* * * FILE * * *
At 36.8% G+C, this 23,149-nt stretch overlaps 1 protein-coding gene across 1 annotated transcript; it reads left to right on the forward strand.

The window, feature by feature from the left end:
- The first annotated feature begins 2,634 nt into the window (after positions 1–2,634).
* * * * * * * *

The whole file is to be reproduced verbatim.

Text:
At 36.8% G+C, this 23,149-nt stretch overlaps 1 protein-coding gene across 1 annotated transcript; it reads left to right on the forward strand.

The window, feature by feature from the left end:
- The first annotated feature begins 2,634 nt into the window (after positions 1–2,634).